The Uruguayian immigrations office at Chuy

Linda had no problem getting the entry stamp, yet we were in the middle of nowhere after 12 o’ clock midnight with just one taxi waiting for us outside the booth, and I didn’t want to bother with Linda’s plan. I had no other choice. So we hopped back into the taxi, and while the officers weren’t watching, drove straight through the border, with me curled up and hiding underneath the windows.

I sneaked into Uruguay! At that moment, I couldn’t believe what I had done. I was trembling with both fear and excitement.

Frustration No.4: Car wheels got stuck in the sand

It was pitch dark in Punta del Diablo with no streetlights. Being a beachside town, most streets of Punta del Diablo were not paved but covered with sand. While the driver was driving round and round looking for our hostel, he accidentally drove into this sand-filled ditch on the roadside and the car’s back wheels got stuck in the ditch! We got off the car to help push it out of the ditch but to no avail. The wheels were turning but the car was not moving. The whole town was asleep late at night and we were left with no help. With no other choice, the driver called up his friend at Chuy for help, and so we sat on the roadside for over an hour waiting for his friend to arrive and bring us to our hostel.

The sandy roads in Punta del Diablo

Frustration No.5: OK… so how should I exit the country?

So I entered Uruguay successfully, but now what? I still needed to continue on to Argentina! And I wouldn’t be able to enter Argentina unless I got an Uruguayian entry stamp! So as soon as I arrived in Montevideo, Uruguay’s capital, I visited their immigration office to see if they could fix my problem. Turned out that the immigration office was quite a run-down building in the city center bearing a doorsign with some letters dangling or fallen off. I was brought into this office on the top floor, apparently the office of the head of the department. With a super desperate look on my face, I told the officer what happened to me at the border (with a bit of exaggeration), coupled with a few drops of tears rolling down my cheeks. The officer then went off and I was left alone inside the room.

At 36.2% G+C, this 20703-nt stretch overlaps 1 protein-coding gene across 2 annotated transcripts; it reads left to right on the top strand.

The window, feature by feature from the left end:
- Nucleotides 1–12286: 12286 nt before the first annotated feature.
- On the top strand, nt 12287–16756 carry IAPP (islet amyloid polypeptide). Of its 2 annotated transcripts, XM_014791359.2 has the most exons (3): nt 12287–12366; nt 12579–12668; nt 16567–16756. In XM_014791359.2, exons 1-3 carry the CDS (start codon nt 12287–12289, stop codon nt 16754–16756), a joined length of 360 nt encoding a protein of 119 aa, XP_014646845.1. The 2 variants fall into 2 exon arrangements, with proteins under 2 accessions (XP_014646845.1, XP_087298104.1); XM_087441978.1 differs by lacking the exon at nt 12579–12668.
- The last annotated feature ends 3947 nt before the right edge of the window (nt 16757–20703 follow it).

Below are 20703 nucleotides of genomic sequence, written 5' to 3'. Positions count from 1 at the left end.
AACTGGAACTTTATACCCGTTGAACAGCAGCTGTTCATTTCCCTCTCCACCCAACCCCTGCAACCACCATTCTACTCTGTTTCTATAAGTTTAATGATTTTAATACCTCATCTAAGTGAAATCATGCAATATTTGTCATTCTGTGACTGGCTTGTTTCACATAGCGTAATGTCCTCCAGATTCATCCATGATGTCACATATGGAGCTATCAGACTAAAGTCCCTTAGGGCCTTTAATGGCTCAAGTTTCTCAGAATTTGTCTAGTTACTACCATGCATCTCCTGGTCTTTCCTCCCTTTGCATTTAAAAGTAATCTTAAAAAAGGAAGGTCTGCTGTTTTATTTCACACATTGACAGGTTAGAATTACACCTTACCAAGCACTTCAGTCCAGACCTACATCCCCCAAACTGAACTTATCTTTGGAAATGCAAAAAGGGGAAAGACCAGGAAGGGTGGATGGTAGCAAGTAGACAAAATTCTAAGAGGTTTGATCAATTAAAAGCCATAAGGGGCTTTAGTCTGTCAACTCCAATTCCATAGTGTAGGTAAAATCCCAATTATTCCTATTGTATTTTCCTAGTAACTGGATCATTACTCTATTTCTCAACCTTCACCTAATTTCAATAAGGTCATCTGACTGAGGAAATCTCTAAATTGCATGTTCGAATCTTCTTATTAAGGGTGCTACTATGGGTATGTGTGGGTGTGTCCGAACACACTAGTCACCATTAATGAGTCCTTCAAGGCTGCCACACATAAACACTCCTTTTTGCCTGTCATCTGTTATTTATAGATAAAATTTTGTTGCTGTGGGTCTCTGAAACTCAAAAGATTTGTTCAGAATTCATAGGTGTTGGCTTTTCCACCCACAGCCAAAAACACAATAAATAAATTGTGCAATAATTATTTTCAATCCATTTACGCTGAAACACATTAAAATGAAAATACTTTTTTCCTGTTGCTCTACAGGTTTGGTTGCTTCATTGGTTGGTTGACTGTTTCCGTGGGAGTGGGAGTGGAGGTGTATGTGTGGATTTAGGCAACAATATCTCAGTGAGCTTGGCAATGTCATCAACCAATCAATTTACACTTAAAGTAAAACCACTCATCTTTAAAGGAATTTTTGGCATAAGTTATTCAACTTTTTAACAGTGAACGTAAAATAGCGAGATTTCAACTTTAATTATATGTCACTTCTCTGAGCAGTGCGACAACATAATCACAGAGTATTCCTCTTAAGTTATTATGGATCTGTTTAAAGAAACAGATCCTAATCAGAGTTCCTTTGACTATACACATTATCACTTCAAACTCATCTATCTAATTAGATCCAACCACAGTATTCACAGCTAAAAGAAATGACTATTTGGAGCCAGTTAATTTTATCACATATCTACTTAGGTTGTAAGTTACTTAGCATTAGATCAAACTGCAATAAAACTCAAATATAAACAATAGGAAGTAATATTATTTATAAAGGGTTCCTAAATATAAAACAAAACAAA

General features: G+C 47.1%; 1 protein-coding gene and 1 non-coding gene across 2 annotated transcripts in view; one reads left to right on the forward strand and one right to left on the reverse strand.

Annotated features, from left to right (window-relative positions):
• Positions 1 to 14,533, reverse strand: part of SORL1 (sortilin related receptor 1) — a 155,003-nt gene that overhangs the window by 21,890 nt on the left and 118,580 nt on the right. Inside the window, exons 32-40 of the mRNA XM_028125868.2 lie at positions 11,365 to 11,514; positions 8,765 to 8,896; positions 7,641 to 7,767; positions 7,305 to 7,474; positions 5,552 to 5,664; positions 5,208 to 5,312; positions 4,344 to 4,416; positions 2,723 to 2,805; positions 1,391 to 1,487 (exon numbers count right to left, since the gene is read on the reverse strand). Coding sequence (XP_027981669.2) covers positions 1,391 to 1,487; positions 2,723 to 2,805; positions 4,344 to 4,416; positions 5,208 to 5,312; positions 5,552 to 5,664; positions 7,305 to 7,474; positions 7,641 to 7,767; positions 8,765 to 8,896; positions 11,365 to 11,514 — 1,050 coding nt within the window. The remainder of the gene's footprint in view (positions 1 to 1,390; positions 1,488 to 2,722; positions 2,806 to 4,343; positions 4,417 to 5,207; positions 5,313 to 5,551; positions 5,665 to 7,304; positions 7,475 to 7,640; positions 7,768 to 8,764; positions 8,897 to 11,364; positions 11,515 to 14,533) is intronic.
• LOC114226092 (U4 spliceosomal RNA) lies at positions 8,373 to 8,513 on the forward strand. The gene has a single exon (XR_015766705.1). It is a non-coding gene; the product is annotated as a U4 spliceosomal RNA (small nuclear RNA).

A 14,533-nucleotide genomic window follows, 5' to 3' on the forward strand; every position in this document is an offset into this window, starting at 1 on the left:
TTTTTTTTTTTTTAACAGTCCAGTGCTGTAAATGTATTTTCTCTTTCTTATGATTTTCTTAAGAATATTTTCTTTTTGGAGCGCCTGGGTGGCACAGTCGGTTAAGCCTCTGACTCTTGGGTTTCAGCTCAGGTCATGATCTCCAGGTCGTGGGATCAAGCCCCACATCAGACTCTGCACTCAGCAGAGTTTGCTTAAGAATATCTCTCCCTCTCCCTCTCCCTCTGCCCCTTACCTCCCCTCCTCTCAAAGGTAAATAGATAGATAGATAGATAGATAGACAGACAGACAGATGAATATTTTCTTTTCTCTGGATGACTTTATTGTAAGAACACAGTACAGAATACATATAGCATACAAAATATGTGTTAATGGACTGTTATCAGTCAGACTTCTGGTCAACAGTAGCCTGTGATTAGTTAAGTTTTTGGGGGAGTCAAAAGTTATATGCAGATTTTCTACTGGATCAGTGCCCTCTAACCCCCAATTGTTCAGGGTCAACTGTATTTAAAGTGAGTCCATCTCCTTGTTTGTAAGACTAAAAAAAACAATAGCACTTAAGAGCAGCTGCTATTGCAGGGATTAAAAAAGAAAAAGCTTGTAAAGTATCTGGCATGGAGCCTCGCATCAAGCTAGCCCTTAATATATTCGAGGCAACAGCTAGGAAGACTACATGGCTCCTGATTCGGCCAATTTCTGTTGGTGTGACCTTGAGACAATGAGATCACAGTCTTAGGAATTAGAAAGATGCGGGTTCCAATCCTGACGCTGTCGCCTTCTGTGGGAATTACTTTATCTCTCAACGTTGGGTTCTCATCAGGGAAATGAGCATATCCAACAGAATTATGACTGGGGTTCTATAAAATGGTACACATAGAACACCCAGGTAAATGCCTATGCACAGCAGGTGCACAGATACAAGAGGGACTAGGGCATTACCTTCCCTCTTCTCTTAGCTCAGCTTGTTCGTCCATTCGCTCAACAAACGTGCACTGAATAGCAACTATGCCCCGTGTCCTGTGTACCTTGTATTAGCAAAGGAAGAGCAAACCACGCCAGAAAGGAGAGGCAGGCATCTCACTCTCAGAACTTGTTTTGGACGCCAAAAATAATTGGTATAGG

The immigration office building

The room was completely silent. All I could hear was the clock ticking one hour, two hours… and my stomach screaming from hunger. When will he come back? Will he put me into jail or kick me out of the country?  Finally the door opened and the officer came in with a bunch of papers. “Sit down here,” he told me while pointing to a chair opposite his desk. I sat down, my heart beating faster than ever. “We have been discussing for a long time. Normally we could only ask you to leave the country immediately in this situation. But we are going to make an exception and give you the stamp, but you should leave the country within three days.”

Biggest sigh of relief.

*****

Moral of this story is: (1) Unless you have no other choice, stick to only one passport. (2) Even in the worst circumstances, everything will turn out fine at the end. (3) Sometimes, tears work wonders!

  • JP

    Hi Fiona, I’m Jorge from Uruguay. If you found frustrating this country, imagine a whole life here hehehe. Saludos from Montevideo and …come back soon ;-D